I prefer to use a liquid comprised of thujone oil in the form of cedar leaf oil and a low odor liquid carrier, such as mineral oil, in a mixture having from 0.5 to 10 ounces carrier per 1 ounce cedar leaf oil. If pure thujone oil is used the mixture should contain a higher percentage of carrier.
I have found that certain compositions of thujone oil or cedar leaf oil and a low odor liquid carrier will repel rodents for a significant period of time. A combination of thujone oil or cedar leaf oil and liquid when used like a paint will keep rodents away from the painted area for between three and five years.
To make these products, I first extract the oil from the plant source. Thujone oil is extracted from the wormwood plant and cedar leaf oil is obtained from the cedar tree. Thujone oil is also commercially available as it is used in perfume. Both oils have a similar aroma and can be used interchangeably. Then the oil is combined with a suitable, low odor carrier such as mineral oil, alcohol, white kerosene or any of the low odor solvents sold by Exxon under the trade name ISOPAR.
I have found that mineral oil is a suitable carrier for thujone oil and cedar leaf oil. Cedar leaf oil and mineral oil are combined to provide from 0.5 to 10 ounces mineral oil per ounce of cedar leaf oil. Then, the combination is applied to a surface like any standard paint.
Other low odor carriers in addition to mineral oil could also be used as a carrier. These solvents must be non-reactive with thujone oil and evaporate at room temperature or lower. They also must not leave an odorous residue which would overpower the odor of thujone oil.
I have conducted several experiments to show the effectiveness of my rat and mice repellents. The first experiment consisted of three boxes with the entrances to each blocked with sheets of screen. The rats were placed in the middle box. The box on the left contained food and the walls of the box were stained with the rat and mice repellent. This repellent was a mixture of 12% thujone oil and 88% lacquer. The box on the right contained only food and the walls were not stained. At the end of five days, the metal screens were lifted. The rats would not enter the box with the rat and mice repellent, but ate from the box that contained no repellent.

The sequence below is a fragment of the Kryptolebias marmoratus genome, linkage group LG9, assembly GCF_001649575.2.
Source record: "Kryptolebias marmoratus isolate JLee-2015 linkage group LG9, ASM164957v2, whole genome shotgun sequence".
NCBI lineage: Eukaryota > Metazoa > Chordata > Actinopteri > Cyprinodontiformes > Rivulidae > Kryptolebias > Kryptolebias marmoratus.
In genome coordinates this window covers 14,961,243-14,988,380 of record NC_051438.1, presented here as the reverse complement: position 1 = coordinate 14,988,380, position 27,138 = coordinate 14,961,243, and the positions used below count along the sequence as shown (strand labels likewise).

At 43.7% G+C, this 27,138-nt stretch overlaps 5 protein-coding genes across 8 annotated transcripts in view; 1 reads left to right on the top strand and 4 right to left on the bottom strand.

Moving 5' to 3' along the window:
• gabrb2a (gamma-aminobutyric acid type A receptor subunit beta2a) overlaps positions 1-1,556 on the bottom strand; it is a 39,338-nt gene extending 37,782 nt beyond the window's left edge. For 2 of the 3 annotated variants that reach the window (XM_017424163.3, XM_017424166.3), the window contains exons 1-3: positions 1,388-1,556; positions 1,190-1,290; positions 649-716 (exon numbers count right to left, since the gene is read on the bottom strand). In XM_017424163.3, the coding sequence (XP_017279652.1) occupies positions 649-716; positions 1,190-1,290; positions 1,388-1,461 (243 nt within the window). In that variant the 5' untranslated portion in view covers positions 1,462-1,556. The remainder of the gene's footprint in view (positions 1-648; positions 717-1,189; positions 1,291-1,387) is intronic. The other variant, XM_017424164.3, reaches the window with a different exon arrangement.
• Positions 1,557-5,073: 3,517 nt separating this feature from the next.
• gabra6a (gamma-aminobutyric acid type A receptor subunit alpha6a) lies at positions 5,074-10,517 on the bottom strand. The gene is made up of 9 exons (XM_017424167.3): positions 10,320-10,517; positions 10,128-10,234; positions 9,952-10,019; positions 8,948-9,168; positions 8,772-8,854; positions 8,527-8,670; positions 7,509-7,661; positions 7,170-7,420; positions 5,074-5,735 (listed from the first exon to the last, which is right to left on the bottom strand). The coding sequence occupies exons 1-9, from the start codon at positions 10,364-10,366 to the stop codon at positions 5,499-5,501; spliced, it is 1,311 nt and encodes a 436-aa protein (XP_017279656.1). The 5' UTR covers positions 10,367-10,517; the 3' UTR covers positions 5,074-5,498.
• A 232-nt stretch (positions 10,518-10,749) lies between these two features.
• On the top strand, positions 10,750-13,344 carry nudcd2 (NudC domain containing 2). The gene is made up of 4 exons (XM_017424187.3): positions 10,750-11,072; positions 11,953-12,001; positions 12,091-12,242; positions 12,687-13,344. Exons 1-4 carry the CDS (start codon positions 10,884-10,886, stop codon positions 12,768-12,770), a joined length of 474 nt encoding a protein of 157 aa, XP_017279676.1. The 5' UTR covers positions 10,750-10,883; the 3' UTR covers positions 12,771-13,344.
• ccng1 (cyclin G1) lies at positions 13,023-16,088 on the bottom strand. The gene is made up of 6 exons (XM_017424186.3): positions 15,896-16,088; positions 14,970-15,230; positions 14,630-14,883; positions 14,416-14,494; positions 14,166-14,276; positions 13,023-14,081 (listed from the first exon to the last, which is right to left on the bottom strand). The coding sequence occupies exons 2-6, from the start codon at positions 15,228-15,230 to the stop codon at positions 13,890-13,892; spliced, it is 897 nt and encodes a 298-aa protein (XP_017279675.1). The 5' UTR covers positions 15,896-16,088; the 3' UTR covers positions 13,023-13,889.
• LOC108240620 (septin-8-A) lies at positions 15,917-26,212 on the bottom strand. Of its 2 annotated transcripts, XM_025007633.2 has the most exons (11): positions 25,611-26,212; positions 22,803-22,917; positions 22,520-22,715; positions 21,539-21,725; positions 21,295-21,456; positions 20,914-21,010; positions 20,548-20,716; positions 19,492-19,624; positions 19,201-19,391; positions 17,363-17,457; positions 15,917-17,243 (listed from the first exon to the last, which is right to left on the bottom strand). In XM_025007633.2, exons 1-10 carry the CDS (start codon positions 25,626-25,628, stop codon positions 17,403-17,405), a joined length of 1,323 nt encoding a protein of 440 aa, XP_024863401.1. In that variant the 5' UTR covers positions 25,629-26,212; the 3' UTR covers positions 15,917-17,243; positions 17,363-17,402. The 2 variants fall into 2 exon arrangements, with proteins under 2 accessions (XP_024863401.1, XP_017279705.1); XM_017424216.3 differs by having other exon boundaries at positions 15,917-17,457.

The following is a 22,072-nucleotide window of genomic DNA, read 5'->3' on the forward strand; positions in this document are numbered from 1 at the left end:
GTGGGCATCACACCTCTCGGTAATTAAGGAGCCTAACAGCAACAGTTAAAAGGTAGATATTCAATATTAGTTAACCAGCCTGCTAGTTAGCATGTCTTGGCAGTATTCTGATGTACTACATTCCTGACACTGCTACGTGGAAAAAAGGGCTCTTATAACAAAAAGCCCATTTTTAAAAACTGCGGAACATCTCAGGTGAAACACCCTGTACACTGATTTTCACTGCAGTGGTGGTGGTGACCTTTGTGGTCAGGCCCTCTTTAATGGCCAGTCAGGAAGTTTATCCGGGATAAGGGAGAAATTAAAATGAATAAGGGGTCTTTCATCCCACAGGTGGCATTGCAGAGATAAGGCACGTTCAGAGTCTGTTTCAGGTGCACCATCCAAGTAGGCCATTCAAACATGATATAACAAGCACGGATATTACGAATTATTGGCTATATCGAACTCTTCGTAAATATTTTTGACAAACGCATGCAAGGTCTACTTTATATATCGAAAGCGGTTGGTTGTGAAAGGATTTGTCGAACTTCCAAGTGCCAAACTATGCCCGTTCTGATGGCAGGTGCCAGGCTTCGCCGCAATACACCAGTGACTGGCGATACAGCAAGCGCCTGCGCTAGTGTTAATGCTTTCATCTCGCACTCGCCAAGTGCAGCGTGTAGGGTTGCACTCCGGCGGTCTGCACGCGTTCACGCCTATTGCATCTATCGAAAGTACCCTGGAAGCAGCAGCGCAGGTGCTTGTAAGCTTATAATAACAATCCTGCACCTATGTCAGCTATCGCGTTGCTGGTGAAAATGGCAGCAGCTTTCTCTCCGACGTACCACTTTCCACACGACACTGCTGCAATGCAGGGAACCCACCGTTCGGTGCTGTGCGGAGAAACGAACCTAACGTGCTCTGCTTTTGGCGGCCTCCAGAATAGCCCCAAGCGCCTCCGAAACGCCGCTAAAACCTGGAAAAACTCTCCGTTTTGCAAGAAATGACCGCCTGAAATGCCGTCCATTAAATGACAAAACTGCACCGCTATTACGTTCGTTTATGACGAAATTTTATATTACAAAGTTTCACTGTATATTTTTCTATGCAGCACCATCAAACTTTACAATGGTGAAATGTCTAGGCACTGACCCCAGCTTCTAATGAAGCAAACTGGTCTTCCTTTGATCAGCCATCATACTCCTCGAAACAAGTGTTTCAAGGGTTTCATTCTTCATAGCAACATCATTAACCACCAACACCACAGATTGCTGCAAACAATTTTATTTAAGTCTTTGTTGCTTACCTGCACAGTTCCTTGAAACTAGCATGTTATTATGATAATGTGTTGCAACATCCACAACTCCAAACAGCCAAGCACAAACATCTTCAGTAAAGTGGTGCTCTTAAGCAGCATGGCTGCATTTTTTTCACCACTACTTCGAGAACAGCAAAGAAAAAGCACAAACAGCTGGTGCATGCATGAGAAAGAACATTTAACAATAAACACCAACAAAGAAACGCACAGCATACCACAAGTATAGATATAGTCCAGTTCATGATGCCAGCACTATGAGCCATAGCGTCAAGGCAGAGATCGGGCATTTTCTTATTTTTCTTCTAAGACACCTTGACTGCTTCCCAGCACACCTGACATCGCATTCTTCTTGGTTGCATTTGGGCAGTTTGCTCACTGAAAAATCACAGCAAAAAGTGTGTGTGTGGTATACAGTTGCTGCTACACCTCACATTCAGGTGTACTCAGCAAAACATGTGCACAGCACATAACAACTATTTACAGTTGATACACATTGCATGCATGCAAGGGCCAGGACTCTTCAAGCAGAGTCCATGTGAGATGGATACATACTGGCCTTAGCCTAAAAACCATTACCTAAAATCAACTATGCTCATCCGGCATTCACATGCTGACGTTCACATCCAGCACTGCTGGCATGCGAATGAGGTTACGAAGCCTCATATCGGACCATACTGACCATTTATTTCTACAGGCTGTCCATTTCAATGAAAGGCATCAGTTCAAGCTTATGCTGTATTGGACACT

I have also applied my liquid repellent to underfloor areas of homes that I identified as rodent nests or pathways. A few days later I returned and saw no signs of rats or mice. The owners of the homes I treated also reported no signs of rodents after treatment.
In a second experiment, I used two boxes separated by a metal screen. A neutral box without repellent on the walls housed the rats. The remaining box contained the rat and mice repellent and contained the food. After five days the metal screen which separated the boxes was lifted. The rats would not enter the box stained with the rat and mice repellent to get the food. The repellent used in this experiment was a mixture of 12% thujone oil and 88% lacquer.
While I have described certain present preferred embodiments of my invention, it should be distinctly understood that the invention is not limited thereto but may be variously embodied within the scope of the following claims.